VERY FISHY Thousands of pulsating ‘penis-fish’ exposed on California beach after storm washed them ashore

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Thousands of pulsating ‘penis-fish’ exposed on California beach after storm washed them ashore

THOUSANDS of pulsing “penis-fish” have washed up on a California beach after a storm forced them out of their underwater burrows.

These sausage-like creatures – known as the “fat innkeeper worm” or Urechis caupo – appeared on Drakes Beach due to the bad weather last week.

A marine life expert writing for Bay Nature explained that strong storms may have forced the bulbous creatures out of their burrows and exposed to predators.

Ivan Parr said: “The same phenomenon has been reported over the years at Pajaro Dunes, Moss Landing, Bodega Bay, and Princeton Harbor.

“I’ve heard my share of imaginative theories from beachcombers, such as flotsam of a wrecked bratwurst freighter.

“In truth, these are living denizens of our beaches rudely, yet also mercifully, mostly called ‘fat innkeeper worms.’”

Parr acknowledged that the shape of this phallic fish “has some explaining to do” when a concerned reader queried why they were there.

Thousands of pulsating ‘penis-fish’ exposed on California beach after storm washed them ashore

He described how these spoonworms make U-shaped burrows under the mud or sand that it leaves behind for other creatures to move in.

This why it’s known as an “innkeeper” – although “penis-fish” is natural conclusion for those who come across them strewn all over the shoreline.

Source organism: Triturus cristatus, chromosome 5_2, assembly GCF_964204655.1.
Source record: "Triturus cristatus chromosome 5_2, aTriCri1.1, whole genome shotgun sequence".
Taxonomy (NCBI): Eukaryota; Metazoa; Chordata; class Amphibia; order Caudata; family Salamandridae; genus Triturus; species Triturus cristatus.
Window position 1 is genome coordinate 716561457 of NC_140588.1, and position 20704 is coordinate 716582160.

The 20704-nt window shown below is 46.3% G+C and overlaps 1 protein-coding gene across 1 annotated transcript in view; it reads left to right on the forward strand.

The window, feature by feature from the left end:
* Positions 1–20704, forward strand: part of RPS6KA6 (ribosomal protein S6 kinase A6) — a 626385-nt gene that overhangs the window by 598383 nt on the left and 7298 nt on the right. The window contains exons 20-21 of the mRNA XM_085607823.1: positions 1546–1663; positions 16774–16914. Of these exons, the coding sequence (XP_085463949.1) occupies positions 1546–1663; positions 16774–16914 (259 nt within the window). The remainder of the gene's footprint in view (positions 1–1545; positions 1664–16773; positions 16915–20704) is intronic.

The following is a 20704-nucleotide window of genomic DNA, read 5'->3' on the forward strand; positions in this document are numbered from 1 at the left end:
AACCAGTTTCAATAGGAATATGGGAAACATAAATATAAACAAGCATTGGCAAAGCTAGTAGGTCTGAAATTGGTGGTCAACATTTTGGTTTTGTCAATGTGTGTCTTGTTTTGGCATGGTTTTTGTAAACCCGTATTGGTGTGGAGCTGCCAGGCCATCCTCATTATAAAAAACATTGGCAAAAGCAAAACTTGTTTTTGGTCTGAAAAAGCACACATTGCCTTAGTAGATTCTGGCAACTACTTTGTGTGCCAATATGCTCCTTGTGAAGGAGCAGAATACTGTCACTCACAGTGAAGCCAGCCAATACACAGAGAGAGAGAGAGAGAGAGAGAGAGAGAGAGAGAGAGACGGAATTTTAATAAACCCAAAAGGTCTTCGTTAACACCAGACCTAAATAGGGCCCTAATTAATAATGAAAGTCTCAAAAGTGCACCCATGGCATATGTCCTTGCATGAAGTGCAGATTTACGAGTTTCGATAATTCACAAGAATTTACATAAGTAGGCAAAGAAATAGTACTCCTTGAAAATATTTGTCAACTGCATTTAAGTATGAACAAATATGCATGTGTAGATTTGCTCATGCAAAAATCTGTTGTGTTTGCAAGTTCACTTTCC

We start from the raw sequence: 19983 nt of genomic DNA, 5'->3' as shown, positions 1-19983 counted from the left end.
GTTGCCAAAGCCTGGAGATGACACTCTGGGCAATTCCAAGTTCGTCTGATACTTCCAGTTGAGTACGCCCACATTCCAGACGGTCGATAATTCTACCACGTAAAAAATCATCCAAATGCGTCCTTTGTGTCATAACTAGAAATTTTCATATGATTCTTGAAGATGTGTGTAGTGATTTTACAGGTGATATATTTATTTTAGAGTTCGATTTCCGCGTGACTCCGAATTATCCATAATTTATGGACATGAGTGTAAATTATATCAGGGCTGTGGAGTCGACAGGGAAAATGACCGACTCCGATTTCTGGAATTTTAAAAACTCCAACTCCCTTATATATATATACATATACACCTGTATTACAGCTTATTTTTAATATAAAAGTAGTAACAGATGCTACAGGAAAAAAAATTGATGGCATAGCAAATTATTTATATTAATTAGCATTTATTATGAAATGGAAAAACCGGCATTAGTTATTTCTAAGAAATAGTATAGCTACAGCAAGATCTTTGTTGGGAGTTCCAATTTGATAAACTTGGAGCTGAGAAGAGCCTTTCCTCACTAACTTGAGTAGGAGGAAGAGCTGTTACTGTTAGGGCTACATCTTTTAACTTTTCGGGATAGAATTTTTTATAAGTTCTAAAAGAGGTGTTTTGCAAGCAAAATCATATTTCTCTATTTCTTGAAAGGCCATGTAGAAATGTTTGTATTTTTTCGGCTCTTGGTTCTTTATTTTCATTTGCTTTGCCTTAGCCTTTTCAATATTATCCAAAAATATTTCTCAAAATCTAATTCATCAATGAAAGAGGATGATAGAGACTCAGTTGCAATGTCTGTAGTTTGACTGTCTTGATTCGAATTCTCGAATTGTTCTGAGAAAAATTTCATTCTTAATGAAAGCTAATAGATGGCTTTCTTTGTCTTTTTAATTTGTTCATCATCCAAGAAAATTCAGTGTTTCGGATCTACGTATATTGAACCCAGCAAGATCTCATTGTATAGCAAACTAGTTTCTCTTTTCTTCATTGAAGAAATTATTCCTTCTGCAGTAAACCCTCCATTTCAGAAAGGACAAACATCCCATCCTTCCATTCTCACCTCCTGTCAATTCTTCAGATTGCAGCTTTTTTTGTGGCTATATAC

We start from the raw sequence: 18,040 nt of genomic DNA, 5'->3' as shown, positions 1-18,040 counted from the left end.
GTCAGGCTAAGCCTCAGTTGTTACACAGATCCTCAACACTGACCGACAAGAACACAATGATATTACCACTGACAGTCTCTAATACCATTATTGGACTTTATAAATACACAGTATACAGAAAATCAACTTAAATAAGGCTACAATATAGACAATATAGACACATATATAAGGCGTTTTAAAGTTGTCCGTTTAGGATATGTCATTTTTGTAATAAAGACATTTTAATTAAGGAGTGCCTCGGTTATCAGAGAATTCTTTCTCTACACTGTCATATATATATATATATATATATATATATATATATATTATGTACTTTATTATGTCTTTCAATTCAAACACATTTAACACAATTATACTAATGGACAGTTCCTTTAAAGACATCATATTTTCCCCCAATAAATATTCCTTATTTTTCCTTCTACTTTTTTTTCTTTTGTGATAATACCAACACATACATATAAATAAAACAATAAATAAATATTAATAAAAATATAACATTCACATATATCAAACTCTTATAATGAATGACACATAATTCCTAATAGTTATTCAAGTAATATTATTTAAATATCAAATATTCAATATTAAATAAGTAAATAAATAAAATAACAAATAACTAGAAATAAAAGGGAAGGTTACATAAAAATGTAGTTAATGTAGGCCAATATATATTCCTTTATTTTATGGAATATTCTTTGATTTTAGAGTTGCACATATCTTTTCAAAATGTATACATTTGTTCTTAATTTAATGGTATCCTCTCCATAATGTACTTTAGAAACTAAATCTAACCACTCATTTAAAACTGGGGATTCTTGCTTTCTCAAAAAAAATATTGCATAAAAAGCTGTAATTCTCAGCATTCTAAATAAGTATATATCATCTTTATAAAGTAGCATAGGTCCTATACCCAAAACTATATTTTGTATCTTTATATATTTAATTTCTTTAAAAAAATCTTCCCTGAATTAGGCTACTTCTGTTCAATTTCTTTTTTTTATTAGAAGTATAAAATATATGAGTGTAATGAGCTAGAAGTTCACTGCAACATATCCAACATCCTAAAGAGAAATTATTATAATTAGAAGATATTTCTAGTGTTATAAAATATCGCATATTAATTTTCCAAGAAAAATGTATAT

Freeloaders that cash in on the worm’s burrowing skills include clams, other worms, crabs, shrimp and even a fish called the arrow goby.

The wriggly worm uses its spatula-shaped limb for feeding and swimming in its seaside habitat, Parr explained.

He also described a sighting of the pulsating U-caupo as “an almost uniquely Califronia experience” with the bulk of sightings occuring between Bodega Bay and Monterey.

Parr said these penis-fish were the Sunshine State’s “best claim for State Worm” being the sole representative in North America.

These toothless creatures have been around for a while with fossil evidence of their U-shaped burrows dating back a whopping 300 million years.

Some can live for 25 years but they have myriad threats, including humans, otters, flounders, sharks, rays, and seagulls.

These worms are a delicacy in East Asia, where their two-legged predator enjoys chowing down on a penis-fish or two with a dash of salt.

The Sun

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